Bailey has outlined her beliefs to the media in recent days that Labour’s largest failing at the general election was its Brexit policy, but repeatedly backed the party’s plans for a grand re-nationalisation of key industries and vastly increased public spending.
But if she does end up formally entering the race to succeed Corbyn, how do her chances stack up against the likes of other leading candidates such as shadow Brexit secretary Sir Keir Starmer and MP for Wigan Lisa Nandy?
And would any of them be able to rebrand Labour, so that they could become electable once again?
UKIP Scotland leader Donald MacKay shares his views on the matter.
Sputnik: Will the Labour Party be able to regain popularity with the British electorate once Jeremy Corbyn steps down as leader?
Donald MacKay: Rebecca Long-Bailey would certainly not be the best candidate to replace Corbyn, probably the best candidate that they’ve got would be Dan Jarvis if he’s standing, but I’m not sure if he is. I don’t know why Hilary Benn isn’t standing; I would have thought that he would have made a difference.
They need somebody of substance, who is a serious political figure and I think that they are a bit short on these people at the moment. From a Labour point of view Dan Jarvis, Hilary Benn or Sir Keir Starmer would be the best; I don’t think that any of the female candidates are remotely serious.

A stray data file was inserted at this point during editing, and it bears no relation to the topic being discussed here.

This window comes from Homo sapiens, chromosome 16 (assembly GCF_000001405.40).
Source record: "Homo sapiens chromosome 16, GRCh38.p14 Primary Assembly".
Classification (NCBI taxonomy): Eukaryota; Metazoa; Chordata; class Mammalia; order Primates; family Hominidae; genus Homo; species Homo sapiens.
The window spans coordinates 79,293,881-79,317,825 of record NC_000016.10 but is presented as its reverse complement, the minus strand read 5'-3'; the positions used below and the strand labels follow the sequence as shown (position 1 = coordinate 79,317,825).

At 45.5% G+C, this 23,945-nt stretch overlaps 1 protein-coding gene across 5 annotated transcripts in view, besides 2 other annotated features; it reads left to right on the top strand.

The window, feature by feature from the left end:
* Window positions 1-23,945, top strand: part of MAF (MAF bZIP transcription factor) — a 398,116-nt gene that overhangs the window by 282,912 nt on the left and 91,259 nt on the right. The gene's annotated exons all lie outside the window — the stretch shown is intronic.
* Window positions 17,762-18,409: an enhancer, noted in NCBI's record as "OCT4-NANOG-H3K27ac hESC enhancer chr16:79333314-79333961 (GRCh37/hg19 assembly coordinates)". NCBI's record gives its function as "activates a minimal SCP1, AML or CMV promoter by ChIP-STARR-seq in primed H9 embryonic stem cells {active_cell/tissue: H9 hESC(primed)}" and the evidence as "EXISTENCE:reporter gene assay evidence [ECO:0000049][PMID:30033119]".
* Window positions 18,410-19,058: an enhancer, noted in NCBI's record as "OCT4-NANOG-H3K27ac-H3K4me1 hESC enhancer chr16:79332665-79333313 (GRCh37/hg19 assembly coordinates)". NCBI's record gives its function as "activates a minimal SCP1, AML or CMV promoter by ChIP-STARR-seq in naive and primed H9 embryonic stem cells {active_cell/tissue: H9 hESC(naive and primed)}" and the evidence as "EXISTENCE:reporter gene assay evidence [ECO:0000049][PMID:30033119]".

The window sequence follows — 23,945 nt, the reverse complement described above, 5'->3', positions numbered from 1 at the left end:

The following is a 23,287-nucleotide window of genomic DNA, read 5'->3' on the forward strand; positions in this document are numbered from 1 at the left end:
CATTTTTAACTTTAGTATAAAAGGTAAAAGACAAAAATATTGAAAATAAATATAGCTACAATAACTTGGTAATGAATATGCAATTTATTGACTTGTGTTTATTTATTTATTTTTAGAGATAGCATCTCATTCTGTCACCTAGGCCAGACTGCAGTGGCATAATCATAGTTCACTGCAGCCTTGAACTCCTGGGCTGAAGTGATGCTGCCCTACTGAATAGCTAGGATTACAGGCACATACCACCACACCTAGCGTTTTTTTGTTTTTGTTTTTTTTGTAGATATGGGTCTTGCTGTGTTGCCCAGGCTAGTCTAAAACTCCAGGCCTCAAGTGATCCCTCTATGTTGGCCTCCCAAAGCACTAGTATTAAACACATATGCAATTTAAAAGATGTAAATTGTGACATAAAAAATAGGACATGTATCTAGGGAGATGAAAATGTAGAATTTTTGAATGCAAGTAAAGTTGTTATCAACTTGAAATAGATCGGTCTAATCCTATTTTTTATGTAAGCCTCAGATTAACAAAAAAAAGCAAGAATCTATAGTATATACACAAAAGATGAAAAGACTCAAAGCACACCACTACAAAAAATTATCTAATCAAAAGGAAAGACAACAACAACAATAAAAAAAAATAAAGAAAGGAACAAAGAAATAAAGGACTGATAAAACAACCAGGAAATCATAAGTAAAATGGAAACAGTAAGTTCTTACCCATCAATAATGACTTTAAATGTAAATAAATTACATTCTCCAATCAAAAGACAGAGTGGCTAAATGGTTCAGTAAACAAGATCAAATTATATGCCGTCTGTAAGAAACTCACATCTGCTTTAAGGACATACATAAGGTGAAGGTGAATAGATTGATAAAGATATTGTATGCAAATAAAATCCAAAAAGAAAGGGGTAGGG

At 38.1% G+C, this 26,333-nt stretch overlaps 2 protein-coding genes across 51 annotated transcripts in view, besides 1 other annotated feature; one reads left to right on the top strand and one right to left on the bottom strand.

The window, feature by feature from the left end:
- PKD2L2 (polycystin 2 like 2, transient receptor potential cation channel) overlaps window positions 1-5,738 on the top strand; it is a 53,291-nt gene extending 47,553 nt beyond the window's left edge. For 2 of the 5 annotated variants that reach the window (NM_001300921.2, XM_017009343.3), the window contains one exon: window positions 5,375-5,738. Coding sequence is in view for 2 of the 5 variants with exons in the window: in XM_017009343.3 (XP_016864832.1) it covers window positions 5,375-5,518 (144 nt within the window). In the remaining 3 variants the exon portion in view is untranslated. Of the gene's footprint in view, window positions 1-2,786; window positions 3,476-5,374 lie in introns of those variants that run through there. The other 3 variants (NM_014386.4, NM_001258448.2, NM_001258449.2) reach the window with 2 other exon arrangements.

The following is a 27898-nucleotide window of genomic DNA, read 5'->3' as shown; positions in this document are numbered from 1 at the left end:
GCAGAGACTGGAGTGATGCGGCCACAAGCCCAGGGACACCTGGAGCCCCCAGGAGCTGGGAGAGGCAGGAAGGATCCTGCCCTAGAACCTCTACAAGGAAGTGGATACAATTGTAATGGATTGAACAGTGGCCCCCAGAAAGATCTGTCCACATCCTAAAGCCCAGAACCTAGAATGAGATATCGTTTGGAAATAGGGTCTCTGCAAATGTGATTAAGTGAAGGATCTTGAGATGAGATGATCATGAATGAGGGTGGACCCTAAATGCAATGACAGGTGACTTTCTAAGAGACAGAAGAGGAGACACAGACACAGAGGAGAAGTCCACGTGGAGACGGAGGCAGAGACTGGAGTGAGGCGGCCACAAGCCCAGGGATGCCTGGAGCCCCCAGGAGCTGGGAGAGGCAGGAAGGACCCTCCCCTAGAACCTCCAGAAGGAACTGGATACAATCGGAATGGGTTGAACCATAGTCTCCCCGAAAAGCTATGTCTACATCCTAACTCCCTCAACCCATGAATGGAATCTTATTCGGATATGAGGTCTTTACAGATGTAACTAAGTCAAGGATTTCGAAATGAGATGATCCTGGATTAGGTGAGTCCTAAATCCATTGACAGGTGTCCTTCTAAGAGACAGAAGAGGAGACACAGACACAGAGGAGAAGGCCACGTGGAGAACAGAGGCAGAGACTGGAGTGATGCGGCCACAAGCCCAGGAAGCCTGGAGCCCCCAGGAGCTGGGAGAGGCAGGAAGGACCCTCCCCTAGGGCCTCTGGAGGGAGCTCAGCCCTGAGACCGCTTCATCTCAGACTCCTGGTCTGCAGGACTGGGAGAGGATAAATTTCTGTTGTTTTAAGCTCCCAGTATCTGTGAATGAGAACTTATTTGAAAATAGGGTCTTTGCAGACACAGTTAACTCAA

Sputnik: Do you think a Canada-style free trade agreement between the EU and UK could be negotiated?
Donald MacKay: I still frankly work on the basis that the best deal would be no deal, I know that’s not a popular thing to say; but I would prefer that we simply make our own arrangements on an independent basis with other trading blocs and other countries, UKIP has never hidden that, that’s our position, we think that the doom and gloom merchants are trying to suggest that it would be the end of the world and we clearly don’t think that it would be.
I wouldn’t be worrying too much and I think that the British government is in a very strong position to basically push forward whatever they wish, and a no-deal Brexit is fine as far as I’m concerned.
Sputnik: Could British Prime Minister Boris Johnson cave in and accept a soft Brexit?
Donald MacKay: We’ve often said that Boris Johnson is a “late convert” to the anti-EU cause. Where was he when UKIP were arguing for many years that we needed to do this? He never said a word, at least that I’m aware of; so what he believes and what he doesn’t believe will no doubt be dictated by the necessities of the time.
I don’t see him as someone who fundamentally wants to leave the EU at all, but he’s kind of nailed his colours politically speaking to that mast, so he’ll do whatever is necessary, but I wouldn’t have thought that he’s got any strong views on it at all, I think he’ll be very pragmatic about the whole thing from his own point of view.
The views and opinions expressed in the article do not necessarily reflect those of Sputnik.